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Belanger adds teeth to Caps? playoff drive

by Dan Rosen
Yes, that was Washington center Eric Belanger reaching his left hand into his bloody mouth to pull out his own tooth Friday night during the first period at Verizon Center after Marc-Andre Bergeron's stick caught him square in the mouth.

And yes, that was Belanger returning to the game in the second period after undergoing what coach Bruce Boudreau loosely termed a root canal in the trainer's room.

Unfortunately the Capitals couldn't use the inspiration of Belanger's remarkable return to pick up a series-clinching victory. The Canadiens won, 2-1, to force a Game 6 back at Bell Centre on Monday night.

Belanger, who had some exposed roots trimmed during the first intermission, said he will be 100 percent ready to play.

"It was just bad luck," Belanger said. "He made a pass and the stick just came up and my teeth shattered right away. I knew I was in trouble, but what are you going to do, it's the playoffs, and I came back to try to help the team win.

"If we would have gotten the win I would have felt much better."

Bergeron's stick came up high after he delivered a pass from center ice and the blade hit Belanger in the mouth, knocking his helmet off and sending him sprawling to the ice. Belanger lost that one tooth you saw him pull out and about seven more. He required stitches as well.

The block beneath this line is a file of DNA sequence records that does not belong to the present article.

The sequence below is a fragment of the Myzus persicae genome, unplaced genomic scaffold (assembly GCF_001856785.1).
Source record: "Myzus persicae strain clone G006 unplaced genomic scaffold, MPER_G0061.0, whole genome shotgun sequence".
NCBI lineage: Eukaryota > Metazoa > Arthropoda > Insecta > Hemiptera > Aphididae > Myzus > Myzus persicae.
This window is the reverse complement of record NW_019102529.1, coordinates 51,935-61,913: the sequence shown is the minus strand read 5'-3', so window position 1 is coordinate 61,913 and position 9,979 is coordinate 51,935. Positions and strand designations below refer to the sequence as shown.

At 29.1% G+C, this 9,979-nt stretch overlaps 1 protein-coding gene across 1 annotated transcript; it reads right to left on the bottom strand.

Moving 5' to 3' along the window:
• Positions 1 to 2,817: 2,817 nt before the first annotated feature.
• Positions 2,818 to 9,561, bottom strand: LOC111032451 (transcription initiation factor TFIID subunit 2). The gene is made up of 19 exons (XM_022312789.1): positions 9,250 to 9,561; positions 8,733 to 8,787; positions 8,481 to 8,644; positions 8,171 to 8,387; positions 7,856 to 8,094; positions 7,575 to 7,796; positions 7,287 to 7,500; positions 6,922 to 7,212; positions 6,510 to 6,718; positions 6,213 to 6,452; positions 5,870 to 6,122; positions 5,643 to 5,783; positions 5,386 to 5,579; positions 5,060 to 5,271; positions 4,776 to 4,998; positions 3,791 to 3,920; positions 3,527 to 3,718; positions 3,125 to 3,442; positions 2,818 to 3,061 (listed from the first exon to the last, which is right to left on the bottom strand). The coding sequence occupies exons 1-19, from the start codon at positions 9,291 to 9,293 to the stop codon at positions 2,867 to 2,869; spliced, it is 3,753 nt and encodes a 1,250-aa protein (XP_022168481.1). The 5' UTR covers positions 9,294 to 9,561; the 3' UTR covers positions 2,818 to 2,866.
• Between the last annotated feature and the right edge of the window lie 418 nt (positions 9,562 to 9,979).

He said Saturday morning from Kettler Capitals Iceplex that he was on his way to the dentist's office "to be on the chair for a couple of hours and try to be comfortable to get ready to go on Monday."

Belanger does not wear a mouthguard because earlier in his career he lost three of his top teeth and can't get a good bite on the mouthguard to keep it in place.

"He's a warrior," Boudreau said. "I don't know if you guys ever lost eight teeth and had a root canal done between periods and still come back to play; the courage it takes to do that is phenomenal. That's what you see in the playoffs. You see (Philadelphia forward) Ian Laperriere's face almost mangled by blocking a shot and our guy, Eric, doing that. It should be an inspiration on what this means to people in the playoffs."

Belanger was upset that a high-sticking penalty wasn't called on Bergeron, and his frustration was magnified by the fact that he came back and couldn't help the Capitals get over the hump to clinch the series on their home ice.

"It was a long night," Belanger said. "It makes it a lot tougher to digest this morning."

Boudreau hinted that the officials told him Bergeron's stick came up from a follow-through and it was inadvertent, but he didn't see it that way.

"To me, that wasn't a follow-through. A follow-through is usually from a stick on a shot," he said. "This was a pass where Bergeron's stick was on the ice when he passed it and then his stick came up more out of protection than anything else, but it came up with blade first and caught poor Eric right in the mouth."

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